Making observable predictions for cosmic inflation requires
determining when the wavenumbers of astrophysical interest today
exited the Hubble radius during the inflationary epoch. These instants
are commonly evaluated using the slow-roll approximation and measured
in e-folds time. **Pierre**,
**Baptiste** and **Christophe**
propose a new analytical method to determine these instants with a
precision reaching the tenth of an e-fold.

Cosmic Inflation is the leading explanation for the origin of cosmic
structures: these are seeded by quantum fluctuations occurring around
the event horizon of a exponentially fast accelerating space-time, see
this **post**. By measuring
the distribution of galaxies in our universe, the
**Euclid**
satellite is expected to provide very soon new exquisite measurements of these
fluctuations. Testing cosmic inflation will therefore require to have
exquisite predictions as well.

Observable predictions currently rely on the slow-roll approximation to determine the so-called e-fold times \(\Delta N=N−N_\mathrm{end}\), in reference to the e-fold \(N_\mathrm{end}\) at which inflation ended. These instants are actually used to map structures in the sky to quantum fluctuations during inflation. The precision at which they are determined is not so good, they are typically known at \(\mathcal{O}(1)\) e-fold precision. The following figure uses a full numerical integration of various inflationary models to compute the error made (vertical axis) using the slow-roll approximation as a function of the exact timing (horizontal axis).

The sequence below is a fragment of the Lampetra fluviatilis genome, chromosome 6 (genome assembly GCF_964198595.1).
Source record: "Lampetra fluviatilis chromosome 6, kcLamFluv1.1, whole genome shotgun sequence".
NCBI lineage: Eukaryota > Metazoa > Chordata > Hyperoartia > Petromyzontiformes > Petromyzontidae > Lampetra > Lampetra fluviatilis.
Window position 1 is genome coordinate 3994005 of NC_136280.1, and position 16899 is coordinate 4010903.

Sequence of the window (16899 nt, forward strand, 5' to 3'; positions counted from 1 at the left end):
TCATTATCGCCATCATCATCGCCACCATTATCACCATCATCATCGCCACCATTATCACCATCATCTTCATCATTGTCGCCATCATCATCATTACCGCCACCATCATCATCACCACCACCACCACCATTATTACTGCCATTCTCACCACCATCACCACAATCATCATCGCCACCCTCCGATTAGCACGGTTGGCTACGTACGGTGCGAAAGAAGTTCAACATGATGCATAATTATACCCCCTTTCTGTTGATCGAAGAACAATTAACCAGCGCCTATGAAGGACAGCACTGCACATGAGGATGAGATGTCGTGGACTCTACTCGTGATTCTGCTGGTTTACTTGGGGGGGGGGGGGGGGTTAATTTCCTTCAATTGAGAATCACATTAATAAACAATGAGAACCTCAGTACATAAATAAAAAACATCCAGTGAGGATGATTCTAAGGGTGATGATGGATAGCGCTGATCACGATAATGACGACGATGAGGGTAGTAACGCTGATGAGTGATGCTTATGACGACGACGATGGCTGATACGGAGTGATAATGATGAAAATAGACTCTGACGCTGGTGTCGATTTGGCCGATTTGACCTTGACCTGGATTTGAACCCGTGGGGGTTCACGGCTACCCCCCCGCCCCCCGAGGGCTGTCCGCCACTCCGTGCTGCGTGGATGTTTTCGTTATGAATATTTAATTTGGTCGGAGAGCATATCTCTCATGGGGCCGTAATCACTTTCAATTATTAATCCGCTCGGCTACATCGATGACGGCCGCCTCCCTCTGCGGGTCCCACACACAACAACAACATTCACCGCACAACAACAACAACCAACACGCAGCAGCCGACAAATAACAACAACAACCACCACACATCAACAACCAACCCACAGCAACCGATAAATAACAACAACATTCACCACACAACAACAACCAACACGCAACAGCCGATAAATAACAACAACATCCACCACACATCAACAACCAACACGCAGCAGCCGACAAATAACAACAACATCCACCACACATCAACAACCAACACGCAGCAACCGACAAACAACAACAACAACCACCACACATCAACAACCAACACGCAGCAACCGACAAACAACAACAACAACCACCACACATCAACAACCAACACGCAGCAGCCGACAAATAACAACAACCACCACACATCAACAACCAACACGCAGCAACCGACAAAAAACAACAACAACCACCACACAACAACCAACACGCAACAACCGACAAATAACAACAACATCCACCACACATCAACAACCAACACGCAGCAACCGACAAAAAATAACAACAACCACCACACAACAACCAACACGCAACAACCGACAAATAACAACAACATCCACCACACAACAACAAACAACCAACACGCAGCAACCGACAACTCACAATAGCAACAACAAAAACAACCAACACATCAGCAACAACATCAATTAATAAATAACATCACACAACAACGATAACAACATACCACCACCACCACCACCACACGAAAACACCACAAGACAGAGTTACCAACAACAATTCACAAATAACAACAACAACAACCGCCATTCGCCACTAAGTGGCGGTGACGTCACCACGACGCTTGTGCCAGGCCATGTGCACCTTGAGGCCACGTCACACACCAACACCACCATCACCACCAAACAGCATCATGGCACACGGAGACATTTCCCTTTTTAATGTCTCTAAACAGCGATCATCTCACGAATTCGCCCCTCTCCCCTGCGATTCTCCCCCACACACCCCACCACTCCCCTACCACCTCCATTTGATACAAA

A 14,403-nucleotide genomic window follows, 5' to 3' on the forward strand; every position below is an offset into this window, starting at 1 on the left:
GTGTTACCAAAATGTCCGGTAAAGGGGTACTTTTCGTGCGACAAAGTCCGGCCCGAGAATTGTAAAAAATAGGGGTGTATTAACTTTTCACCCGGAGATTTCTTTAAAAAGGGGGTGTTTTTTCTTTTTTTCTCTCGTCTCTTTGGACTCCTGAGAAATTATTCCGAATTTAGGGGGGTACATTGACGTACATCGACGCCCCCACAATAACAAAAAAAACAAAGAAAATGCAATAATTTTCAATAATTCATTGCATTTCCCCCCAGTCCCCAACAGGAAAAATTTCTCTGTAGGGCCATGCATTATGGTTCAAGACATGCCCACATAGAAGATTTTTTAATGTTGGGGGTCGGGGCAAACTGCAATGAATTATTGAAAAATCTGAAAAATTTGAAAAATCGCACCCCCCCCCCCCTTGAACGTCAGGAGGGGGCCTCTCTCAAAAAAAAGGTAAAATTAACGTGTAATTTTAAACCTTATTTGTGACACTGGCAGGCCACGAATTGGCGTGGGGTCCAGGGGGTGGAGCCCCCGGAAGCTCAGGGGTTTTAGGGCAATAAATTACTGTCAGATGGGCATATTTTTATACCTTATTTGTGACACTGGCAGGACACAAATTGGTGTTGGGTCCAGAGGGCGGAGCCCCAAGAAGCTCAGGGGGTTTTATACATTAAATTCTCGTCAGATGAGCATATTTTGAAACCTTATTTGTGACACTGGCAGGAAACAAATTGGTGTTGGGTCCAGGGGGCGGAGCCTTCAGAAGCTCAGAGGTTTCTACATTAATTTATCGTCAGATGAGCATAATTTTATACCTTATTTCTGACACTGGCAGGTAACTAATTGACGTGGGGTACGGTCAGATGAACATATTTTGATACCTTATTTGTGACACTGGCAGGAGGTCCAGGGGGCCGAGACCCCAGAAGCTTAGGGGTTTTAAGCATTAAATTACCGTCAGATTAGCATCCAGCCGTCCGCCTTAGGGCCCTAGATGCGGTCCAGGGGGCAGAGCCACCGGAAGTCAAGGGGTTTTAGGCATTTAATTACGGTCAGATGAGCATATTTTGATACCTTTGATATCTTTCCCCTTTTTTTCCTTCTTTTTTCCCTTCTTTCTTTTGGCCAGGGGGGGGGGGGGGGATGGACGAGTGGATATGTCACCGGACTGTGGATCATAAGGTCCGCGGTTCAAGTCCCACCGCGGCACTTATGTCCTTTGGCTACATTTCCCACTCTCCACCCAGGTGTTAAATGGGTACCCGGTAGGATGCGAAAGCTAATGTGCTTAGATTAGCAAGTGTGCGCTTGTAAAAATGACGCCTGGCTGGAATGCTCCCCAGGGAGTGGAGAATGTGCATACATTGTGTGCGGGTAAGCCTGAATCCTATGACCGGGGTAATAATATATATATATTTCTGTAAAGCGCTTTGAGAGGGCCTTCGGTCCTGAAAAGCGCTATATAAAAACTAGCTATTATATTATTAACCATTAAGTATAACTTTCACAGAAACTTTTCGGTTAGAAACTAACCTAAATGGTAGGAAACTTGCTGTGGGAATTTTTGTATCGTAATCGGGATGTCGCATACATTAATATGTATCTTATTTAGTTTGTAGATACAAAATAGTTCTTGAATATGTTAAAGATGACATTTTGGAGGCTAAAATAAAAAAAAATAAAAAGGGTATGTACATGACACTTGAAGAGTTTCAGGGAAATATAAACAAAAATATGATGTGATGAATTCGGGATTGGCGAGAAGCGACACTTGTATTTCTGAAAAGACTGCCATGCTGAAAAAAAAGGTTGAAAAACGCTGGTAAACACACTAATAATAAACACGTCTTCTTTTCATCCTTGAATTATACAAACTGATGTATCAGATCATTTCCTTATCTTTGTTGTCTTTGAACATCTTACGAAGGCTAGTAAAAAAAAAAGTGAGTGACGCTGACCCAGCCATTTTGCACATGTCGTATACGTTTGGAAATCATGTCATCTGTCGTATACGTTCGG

In Ref. [1], we propose a new and simple
**velocity correction**, on top of slow-roll, that increases by one
order of magnitude the precision on \(\Delta N\). As
shown in the following figure, when compared to the exact solution,
our new method reaches an precision of about a tenth of e-fold (**blue
curve** compared to the red one).

The other curves (green and purple) show other corrections, improving the determination of \(\phi_\mathrm{end}\), the field value at which inflation ends. These ones may, or may not, improve over the velocity correction, depending on the model at hand.